I am in California. I came out here for the primary reason of spending today, September 17th, with my big brother. We will be commemorating this day as his second wedding anniversary without his wife. Last year we decided to spend this day each year together. As many of you know, his wife is (death didn’t change it) my best friend who happened to marry my brother. We will drink a bottle of Dom together and toast love and life and loss and tell stories, and laugh a lot and probably cry plenty.
The trip is a week long one, and I am trying to fit in family and friends as well as I can. The first part of Friday was spent hanging out with my little brother, Low, and the second half with the Goulds. The Goulds are Koni, Dan, and their three kids. I met Koni and Dan before they met each other. We all used to attend the same church in Orange County, Mission Hills Christian Center (now called Mission Hills Community Church), when we were in our early to mid-twenties. I stopped attending there shortly after moving from OC to LA. Life (marriages, colleges, jobs) took many of our group and flung them over the US and the world. Though this group was pivotal in helping me to define myself in Christian community and in teaching me about life and love and acceptance, I stayed in contact with very few of the other “members”. Koni was one with whom I had (remained in contact).
So, there I sat, on the beach in San Clemente gettin’ all caught up with my old friend Koni. And I see a very familiar form walk past us not fifteen feet away. “Is that MW?” I ask Koni? She wasn’t certain, but I was sure that’s who it was. “M..W…!!!” I called out, and he turned around. It had been nearly twenty years since I last saw him, but he really hadn’t changed all that much. Even at that first moment I wonder why it was that God had him walk past Koni and I. She who lives in Arizona and just happened to be in town for a wedding at the same time that I was in town visiting from Colorado both sitting on the same beach at the very time that he wandered down to the exact spot we were.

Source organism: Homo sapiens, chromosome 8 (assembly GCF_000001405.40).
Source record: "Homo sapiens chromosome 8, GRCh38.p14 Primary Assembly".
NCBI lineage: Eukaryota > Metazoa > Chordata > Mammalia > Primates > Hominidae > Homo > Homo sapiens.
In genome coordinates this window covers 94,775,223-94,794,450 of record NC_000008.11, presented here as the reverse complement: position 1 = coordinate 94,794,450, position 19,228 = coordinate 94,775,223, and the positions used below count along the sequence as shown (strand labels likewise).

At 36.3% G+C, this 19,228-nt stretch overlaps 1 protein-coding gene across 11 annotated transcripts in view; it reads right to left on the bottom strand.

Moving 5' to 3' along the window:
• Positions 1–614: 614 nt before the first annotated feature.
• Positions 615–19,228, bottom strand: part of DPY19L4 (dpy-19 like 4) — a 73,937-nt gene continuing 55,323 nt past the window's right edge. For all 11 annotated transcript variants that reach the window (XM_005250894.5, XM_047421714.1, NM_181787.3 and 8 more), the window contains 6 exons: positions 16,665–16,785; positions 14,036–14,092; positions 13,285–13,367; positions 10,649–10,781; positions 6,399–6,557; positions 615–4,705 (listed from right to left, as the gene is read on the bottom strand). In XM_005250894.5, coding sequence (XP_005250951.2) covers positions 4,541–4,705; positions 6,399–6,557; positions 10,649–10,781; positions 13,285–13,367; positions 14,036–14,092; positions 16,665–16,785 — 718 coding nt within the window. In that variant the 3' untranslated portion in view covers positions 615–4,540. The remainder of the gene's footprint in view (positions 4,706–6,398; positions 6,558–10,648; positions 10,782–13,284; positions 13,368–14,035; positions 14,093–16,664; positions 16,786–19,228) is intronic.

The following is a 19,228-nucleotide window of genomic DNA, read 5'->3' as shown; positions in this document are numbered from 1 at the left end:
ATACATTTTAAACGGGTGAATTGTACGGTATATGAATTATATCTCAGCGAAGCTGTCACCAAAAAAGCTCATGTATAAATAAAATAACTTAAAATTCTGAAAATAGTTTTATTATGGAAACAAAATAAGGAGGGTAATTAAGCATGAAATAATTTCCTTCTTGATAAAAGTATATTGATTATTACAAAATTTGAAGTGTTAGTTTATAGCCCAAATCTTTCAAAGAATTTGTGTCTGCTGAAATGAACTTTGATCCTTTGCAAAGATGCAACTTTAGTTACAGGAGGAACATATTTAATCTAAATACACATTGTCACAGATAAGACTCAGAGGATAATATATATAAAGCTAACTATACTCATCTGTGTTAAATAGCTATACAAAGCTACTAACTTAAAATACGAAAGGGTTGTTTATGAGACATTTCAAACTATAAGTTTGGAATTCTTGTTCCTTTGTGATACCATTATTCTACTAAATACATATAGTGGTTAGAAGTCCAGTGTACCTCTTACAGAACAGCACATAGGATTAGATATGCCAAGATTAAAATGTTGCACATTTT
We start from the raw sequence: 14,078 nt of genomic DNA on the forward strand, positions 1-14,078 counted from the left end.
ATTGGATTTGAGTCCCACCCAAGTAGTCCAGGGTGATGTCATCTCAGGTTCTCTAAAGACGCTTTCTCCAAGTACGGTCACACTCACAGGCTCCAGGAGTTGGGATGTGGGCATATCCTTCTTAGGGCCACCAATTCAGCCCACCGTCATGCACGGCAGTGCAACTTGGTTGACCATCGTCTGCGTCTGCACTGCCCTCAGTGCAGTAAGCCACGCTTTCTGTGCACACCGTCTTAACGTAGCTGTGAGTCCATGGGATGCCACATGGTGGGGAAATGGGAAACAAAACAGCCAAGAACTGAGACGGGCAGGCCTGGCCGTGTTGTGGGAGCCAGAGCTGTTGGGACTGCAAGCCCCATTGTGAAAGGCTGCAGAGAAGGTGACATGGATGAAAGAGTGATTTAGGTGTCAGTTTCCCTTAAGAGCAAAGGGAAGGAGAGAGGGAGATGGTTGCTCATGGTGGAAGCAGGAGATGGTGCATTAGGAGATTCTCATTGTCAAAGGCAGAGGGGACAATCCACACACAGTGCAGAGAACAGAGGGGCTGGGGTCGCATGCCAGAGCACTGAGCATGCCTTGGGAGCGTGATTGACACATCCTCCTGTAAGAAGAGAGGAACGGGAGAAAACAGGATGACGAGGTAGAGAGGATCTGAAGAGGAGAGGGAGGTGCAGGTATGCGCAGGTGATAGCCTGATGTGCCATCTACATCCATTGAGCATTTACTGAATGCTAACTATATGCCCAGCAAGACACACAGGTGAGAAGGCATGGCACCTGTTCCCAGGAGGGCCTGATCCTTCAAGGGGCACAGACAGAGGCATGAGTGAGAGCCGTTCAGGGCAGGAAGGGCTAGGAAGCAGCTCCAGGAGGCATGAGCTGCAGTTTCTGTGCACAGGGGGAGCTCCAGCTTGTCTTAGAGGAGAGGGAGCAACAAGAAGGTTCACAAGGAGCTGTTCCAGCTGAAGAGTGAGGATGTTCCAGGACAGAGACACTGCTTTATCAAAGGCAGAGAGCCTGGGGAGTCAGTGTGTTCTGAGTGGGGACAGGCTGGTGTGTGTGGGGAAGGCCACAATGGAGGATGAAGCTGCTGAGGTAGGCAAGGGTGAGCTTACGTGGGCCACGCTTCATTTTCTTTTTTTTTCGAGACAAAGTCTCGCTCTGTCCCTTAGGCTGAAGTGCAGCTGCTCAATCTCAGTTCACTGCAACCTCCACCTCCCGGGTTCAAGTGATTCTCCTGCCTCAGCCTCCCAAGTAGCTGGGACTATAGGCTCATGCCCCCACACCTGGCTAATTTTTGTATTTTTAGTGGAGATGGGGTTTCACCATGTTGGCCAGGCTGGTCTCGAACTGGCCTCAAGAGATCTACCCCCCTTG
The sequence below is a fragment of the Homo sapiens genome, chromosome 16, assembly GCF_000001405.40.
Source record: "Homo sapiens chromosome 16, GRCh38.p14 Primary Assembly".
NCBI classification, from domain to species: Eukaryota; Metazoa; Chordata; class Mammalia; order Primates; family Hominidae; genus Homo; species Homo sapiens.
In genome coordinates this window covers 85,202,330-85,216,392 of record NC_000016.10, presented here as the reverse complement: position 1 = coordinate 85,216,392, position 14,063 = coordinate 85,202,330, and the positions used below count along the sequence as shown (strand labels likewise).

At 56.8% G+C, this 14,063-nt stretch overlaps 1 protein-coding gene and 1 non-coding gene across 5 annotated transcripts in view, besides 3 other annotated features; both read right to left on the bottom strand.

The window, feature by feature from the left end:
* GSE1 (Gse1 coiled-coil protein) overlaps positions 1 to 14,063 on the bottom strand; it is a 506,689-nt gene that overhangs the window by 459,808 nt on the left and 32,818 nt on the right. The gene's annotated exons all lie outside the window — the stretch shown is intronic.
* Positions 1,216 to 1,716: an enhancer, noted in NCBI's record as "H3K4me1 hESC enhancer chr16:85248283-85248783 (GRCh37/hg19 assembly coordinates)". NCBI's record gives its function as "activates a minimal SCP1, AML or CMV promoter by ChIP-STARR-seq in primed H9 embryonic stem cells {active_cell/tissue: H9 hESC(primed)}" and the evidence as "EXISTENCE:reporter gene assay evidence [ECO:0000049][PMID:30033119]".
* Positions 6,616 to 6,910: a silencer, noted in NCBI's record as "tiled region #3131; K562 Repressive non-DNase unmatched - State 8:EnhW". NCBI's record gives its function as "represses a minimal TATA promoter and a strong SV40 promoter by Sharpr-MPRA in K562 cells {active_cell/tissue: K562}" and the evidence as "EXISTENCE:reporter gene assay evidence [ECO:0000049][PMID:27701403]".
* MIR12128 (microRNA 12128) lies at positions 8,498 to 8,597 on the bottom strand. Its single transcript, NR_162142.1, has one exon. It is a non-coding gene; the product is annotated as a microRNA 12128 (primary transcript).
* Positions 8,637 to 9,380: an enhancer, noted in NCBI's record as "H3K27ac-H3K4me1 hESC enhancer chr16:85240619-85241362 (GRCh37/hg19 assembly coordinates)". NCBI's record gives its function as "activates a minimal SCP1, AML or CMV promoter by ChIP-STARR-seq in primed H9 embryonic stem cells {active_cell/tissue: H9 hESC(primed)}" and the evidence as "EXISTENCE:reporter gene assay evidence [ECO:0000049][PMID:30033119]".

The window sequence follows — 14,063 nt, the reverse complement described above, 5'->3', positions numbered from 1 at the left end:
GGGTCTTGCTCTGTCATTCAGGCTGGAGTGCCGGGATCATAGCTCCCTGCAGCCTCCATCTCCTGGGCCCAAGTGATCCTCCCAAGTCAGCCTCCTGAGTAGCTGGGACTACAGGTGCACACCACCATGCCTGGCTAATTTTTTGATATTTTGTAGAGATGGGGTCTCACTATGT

We chatted for about twenty minutes before we had to go and before he had to run down the beach to retrieve his son. Though we didn’t ask, he offered up that he was no longer involved with the church or with evangelicalism or really all that much with Jesus or even with God. “I’m pretty much a deist” he said. He had been one of the unofficial leaders of our group. He was a couple of years older, a lot wiser, smart and funny, and pretty much most of us looked up to him. Oh, he was also the lead singer of “the band” (called The Claim) so that position gave him some cachet as well. I guess I wasn’t too surprised to learn that he’d abandoned his faith. I don’t know why I wasn’t surprised. But it made me really sad nonetheless. I pretty much just smiled and nodded as he spoke and told me all about his pains and his frustrations in his relationships and about his failures and his successes. It was strange. It had been nearly two decades and here was this old friend of mine who was now pretty much a complete stranger telling me all about his life’s pains and failures and about his successes and how he is keeping himself in really great shape. I dunno. I felt like he was trying to convince me of something. Or he just really needed a friend, someone to listen to his stories. So I did that and then off we went our separate ways.
And I am wondering what the point of that little meeting was. It was so incredibly random that it must have been a “God thing”. All I did was stand and listen and respond “appropriately” to him. I don’t think I told him anything except that I never married, had no children, and that I lived in Colorado.
So, MW, if you ever stumble across this blog (which I doubt, cuz you seemed pretty granola and not like you even own a computer) know that though I’m not sure what the point of that weird coincidental meeting was, that I will pray a little prayer for you when that meeting comes to my mind. And I’ll pray a little prayer for your boys, too.